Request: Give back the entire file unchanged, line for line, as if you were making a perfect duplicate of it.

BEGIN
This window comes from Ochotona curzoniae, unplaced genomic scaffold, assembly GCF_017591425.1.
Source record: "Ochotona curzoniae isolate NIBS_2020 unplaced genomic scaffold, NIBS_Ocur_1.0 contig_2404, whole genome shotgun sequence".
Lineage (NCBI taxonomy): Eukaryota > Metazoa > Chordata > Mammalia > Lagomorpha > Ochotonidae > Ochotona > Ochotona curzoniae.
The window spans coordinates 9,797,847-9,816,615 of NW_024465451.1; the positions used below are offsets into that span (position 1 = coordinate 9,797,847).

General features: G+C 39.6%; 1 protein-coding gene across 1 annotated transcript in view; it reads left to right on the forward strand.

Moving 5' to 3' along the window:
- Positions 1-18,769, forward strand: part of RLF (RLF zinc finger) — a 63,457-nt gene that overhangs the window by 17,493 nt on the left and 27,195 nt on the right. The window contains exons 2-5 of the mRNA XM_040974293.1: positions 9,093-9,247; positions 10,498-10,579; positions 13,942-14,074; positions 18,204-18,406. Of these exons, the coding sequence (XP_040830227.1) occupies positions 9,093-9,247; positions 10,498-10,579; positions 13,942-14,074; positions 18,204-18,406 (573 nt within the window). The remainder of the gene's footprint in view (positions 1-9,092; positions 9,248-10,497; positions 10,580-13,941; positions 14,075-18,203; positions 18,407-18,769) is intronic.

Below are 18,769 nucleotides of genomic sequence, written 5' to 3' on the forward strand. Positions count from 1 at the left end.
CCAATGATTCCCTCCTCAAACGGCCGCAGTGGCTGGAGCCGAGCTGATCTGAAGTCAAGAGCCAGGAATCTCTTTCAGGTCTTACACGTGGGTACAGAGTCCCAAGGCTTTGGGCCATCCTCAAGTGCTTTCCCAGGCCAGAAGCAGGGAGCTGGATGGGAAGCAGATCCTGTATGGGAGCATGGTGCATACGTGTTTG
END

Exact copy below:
This window comes from Ochotona curzoniae, unplaced genomic scaffold, assembly GCF_017591425.1.
Source record: "Ochotona curzoniae isolate NIBS_2020 unplaced genomic scaffold, NIBS_Ocur_1.0 contig_2404, whole genome shotgun sequence".
Lineage (NCBI taxonomy): Eukaryota > Metazoa > Chordata > Mammalia > Lagomorpha > Ochotonidae > Ochotona > Ochotona curzoniae.
The window spans coordinates 9,797,847-9,816,615 of NW_024465451.1; the positions used below are offsets into that span (position 1 = coordinate 9,797,847).

General features: G+C 39.6%; 1 protein-coding gene across 1 annotated transcript in view; it reads left to right on the forward strand.

Moving 5' to 3' along the window:
- Positions 1-18,769, forward strand: part of RLF (RLF zinc finger) — a 63,457-nt gene that overhangs the window by 17,493 nt on the left and 27,195 nt on the right. The window contains exons 2-5 of the mRNA XM_040974293.1: positions 9,093-9,247; positions 10,498-10,579; positions 13,942-14,074; positions 18,204-18,406. Of these exons, the coding sequence (XP_040830227.1) occupies positions 9,093-9,247; positions 10,498-10,579; positions 13,942-14,074; positions 18,204-18,406 (573 nt within the window). The remainder of the gene's footprint in view (positions 1-9,092; positions 9,248-10,497; positions 10,580-13,941; positions 14,075-18,203; positions 18,407-18,769) is intronic.

Below are 18,769 nucleotides of genomic sequence, written 5' to 3' on the forward strand. Positions count from 1 at the left end.
CCAATGATTCCCTCCTCAAACGGCCGCAGTGGCTGGAGCCGAGCTGATCTGAAGTCAAGAGCCAGGAATCTCTTTCAGGTCTTACACGTGGGTACAGAGTCCCAAGGCTTTGGGCCATCCTCAAGTGCTTTCCCAGGCCAGAAGCAGGGAGCTGGATGGGAAGCAGATCCTGTATGGGAGCATGGTGCATACGTGTTTG